Well, it all kicked off with Star Wars, as I've said. I then became the studio's Production Liaison fairly quickly, acting as the main contact for all productions on site from initial recce to production wrap. This was a perfect apprenticeship as I got to liaise with all cast and crew on a wide range of productions from movies such as Sleepy Hollow (1999), An Ideal Husband (1999), or Star Wars (1999), to TV shows, commercials and pop promos, working with the likes of Smashing Pumpkins, Jamiroquai and the double denim-wearing B*Witched


After three years doing this job, I started to get a few offers to join the actual crews on films. I decided to make the leap, getting my first film credit on the spy drama, Enigma (2001) with Kate Winslet and Dougray Scott. This was a big milestone for meI'd made it onto those end credits I'd stared wide-eyed at throughout my childhood.

You have worked with—as someone put it—the ‘cream of cinema.’ What did you learn from some of the famous names?

Good question. I am sure I learnt more than I realise. It's tough to work out exactly what I learned from whom. I guess the overriding realisation that these famous names are ordinary, real people, not demi-gods, the best of whom are genuinely nice folk. This taught me you don't need to be a screaming, pretentious a**hole to make italthough I certainly met a few of these! 
    I learnt a lot from Chris Columbus. I had the honour of working closely with him on the first two Harry Potters as his on-set assistant. As well as showing me how to be at the top of your game and still be a great guy, he taught me how to love baseball. 


Watching Alan Rickman work on set showed me how the best actors immerse themselves in their roles. Unsung crew members that don't exist in the limelight taught me a great deal too. I had the honour of working with one of the best 1st ADs in the businessChris Carreras, a Great White shark with a great film brain.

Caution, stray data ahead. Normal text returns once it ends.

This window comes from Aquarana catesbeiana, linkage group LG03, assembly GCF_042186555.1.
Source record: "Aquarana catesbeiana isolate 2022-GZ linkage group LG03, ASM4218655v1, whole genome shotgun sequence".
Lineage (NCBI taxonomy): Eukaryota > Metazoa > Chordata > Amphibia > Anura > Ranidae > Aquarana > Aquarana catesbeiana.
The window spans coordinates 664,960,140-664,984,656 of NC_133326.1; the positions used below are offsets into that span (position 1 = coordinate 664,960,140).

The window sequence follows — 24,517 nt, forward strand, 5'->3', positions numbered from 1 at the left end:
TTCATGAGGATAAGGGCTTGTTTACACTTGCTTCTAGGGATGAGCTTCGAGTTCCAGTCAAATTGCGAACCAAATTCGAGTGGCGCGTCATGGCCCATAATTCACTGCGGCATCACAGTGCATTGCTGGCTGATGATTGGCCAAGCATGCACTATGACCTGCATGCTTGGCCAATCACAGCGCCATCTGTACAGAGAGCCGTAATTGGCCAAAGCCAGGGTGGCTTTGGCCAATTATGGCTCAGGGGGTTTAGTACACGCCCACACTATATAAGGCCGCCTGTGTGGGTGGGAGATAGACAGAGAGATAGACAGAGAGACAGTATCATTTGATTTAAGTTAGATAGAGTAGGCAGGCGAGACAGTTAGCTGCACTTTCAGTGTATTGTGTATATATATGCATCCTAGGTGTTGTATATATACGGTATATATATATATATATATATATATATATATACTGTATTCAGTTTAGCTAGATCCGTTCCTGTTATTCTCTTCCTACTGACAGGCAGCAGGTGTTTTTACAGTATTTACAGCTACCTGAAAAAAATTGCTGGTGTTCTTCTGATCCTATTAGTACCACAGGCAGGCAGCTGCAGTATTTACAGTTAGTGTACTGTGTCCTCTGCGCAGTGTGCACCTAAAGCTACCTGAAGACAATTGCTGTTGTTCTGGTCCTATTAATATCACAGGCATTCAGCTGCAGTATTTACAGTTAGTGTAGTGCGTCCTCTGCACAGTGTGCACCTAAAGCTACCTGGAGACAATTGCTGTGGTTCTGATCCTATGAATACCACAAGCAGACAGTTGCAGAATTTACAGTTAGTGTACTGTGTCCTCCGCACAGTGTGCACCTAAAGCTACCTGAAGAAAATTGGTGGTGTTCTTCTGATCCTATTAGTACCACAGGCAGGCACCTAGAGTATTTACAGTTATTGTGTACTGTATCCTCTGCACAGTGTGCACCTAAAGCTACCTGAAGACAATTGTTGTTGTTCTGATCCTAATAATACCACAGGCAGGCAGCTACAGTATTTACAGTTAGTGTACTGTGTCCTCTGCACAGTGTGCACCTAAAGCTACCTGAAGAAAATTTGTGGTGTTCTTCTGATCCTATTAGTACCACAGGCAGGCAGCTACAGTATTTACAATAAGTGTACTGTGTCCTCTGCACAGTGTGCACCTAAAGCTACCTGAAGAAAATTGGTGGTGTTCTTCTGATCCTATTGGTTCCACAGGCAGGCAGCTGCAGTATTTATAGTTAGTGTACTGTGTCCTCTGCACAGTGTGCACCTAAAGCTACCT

Who has had the most influence on you?

Ooh, another tough one to answer accurately! I would say my dad has influenced me greatly. His work ethic, his dedication to doing a good, honest job, never to cut corners, has influenced how I work. Many would say I work too hard!

Your main work these days is as a script consultant. Are there any particular genres you specialise in? If someone wanted you to look at their screenplay, what’s the best way for them to contact you?

I have my favourite genres, but I work in all of them when it comes to consulting. As for contacting me, the best waycurrentlyis to email me at: philmscribe@live.co.uk or you can follow me on Twitter: @philmscribe, and I can also be found on both Stage32.com and LinkedIn. After years of resisting the urge to get a website, I'm finally caving in to peer pressure! Because my consulting was initially industry-based rather than helping those outside of it gain entry, there was no pressing need for a webpage, but, as I've branched out, I've realised a stronger internet presence would be beneficial to all. To this end, a website is now under construction, to be launched imminently.